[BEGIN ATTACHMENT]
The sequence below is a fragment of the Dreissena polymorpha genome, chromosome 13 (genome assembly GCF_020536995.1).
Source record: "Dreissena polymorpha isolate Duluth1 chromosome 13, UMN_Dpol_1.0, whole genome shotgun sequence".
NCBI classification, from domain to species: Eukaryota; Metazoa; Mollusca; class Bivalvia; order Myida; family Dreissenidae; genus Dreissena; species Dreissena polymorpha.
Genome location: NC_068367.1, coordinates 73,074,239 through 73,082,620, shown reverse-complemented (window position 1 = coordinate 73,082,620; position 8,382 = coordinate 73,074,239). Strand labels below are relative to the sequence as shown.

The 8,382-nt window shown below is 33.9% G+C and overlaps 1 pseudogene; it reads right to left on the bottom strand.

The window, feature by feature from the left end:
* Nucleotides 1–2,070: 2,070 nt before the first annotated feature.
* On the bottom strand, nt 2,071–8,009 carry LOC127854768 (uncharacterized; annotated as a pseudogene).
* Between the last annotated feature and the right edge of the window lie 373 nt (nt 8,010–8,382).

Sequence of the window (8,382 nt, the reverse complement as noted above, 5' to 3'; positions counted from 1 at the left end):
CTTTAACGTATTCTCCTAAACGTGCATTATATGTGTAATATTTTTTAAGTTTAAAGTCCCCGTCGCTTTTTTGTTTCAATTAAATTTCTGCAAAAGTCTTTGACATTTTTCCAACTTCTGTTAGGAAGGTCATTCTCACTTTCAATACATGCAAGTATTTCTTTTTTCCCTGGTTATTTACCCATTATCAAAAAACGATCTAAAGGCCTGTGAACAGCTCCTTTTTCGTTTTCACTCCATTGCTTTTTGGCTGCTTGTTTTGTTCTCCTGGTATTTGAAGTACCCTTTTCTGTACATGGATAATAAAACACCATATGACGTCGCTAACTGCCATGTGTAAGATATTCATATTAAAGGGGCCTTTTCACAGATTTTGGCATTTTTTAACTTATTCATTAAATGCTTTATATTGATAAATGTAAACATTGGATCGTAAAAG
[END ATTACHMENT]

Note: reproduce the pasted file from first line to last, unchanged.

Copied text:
The sequence below is a fragment of the Dreissena polymorpha genome, chromosome 13 (genome assembly GCF_020536995.1).
Source record: "Dreissena polymorpha isolate Duluth1 chromosome 13, UMN_Dpol_1.0, whole genome shotgun sequence".
NCBI classification, from domain to species: Eukaryota; Metazoa; Mollusca; class Bivalvia; order Myida; family Dreissenidae; genus Dreissena; species Dreissena polymorpha.
Genome location: NC_068367.1, coordinates 73,074,239 through 73,082,620, shown reverse-complemented (window position 1 = coordinate 73,082,620; position 8,382 = coordinate 73,074,239). Strand labels below are relative to the sequence as shown.

The 8,382-nt window shown below is 33.9% G+C and overlaps 1 pseudogene; it reads right to left on the bottom strand.

The window, feature by feature from the left end:
* Nucleotides 1–2,070: 2,070 nt before the first annotated feature.
* On the bottom strand, nt 2,071–8,009 carry LOC127854768 (uncharacterized; annotated as a pseudogene).
* Between the last annotated feature and the right edge of the window lie 373 nt (nt 8,010–8,382).

Sequence of the window (8,382 nt, the reverse complement as noted above, 5' to 3'; positions counted from 1 at the left end):
CTTTAACGTATTCTCCTAAACGTGCATTATATGTGTAATATTTTTTAAGTTTAAAGTCCCCGTCGCTTTTTTGTTTCAATTAAATTTCTGCAAAAGTCTTTGACATTTTTCCAACTTCTGTTAGGAAGGTCATTCTCACTTTCAATACATGCAAGTATTTCTTTTTTCCCTGGTTATTTACCCATTATCAAAAAACGATCTAAAGGCCTGTGAACAGCTCCTTTTTCGTTTTCACTCCATTGCTTTTTGGCTGCTTGTTTTGTTCTCCTGGTATTTGAAGTACCCTTTTCTGTACATGGATAATAAAACACCATATGACGTCGCTAACTGCCATGTGTAAGATATTCATATTAAAGGGGCCTTTTCACAGATTTTGGCATTTTTTAACTTATTCATTAAATGCTTTATATTGATAAATGTAAACATTGGATCGTAAAAG